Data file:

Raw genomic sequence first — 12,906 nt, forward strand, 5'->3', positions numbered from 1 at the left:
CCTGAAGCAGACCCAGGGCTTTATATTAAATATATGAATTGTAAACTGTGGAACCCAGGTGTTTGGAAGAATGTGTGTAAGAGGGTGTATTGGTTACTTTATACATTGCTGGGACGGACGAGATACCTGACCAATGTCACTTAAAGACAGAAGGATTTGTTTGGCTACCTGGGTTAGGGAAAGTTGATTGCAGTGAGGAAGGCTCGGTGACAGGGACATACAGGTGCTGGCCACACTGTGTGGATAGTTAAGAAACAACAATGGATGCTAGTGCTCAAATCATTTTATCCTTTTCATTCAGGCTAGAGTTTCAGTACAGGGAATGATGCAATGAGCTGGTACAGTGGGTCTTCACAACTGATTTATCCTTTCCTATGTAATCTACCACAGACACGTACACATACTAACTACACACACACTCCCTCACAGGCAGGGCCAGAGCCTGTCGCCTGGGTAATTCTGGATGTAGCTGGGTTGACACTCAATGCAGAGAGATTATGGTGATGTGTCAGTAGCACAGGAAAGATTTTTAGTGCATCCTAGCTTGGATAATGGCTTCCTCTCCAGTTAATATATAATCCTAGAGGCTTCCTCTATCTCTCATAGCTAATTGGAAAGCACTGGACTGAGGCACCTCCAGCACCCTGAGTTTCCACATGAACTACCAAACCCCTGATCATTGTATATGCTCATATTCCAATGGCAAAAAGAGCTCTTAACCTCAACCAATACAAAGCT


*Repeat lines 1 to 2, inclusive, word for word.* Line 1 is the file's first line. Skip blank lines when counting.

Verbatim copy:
Raw genomic sequence first — 12,906 nt, forward strand, 5'->3', positions numbered from 1 at the left:
CCTGAAGCAGACCCAGGGCTTTATATTAAATATATGAATTGTAAACTGTGGAACCCAGGTGTTTGGAAGAATGTGTGTAAGAGGGTGTATTGGTTACTTTATACATTGCTGGGACGGACGAGATACCTGACCAATGTCACTTAAAGACAGAAGGATTTGTTTGGCTACCTGGGTTAGGGAAAGTTGATTGCAGTGAGGAAGGCTCGGTGACAGGGACATACAGGTGCTGGCCACACTGTGTGGATAGTTAAGAAACAACAATGGATGCTAGTGCTCAAATCATTTTATCCTTTTCATTCAGGCTAGAGTTTCAGTACAGGGAATGATGCAATGAGCTGGTACAGTGGGTCTTCACAACTGATTTATCCTTTCCTATGTAATCTACCACAGACACGTACACATACTAACTACACACACACTCCCTCACAGGCAGGGCCAGAGCCTGTCGCCTGGGTAATTCTGGATGTAGCTGGGTTGACACTCAATGCAGAGAGATTATGGTGATGTGTCAGTAGCACAGGAAAGATTTTTAGTGCATCCTAGCTTGGATAATGGCTTCCTCTCCAGTTAATATATAATCCTAGAGGCTTCCTCTATCTCTCATAGCTAATTGGAAAGCACTGGACTGAGGCACCTCCAGCACCCTGAGTTTCCACATGAACTACCAAACCCCTGATCATTGTATATGCTCATATTCCAATGGCAAAAAGAGCTCTTAACCTCAACCAATACAAAGCT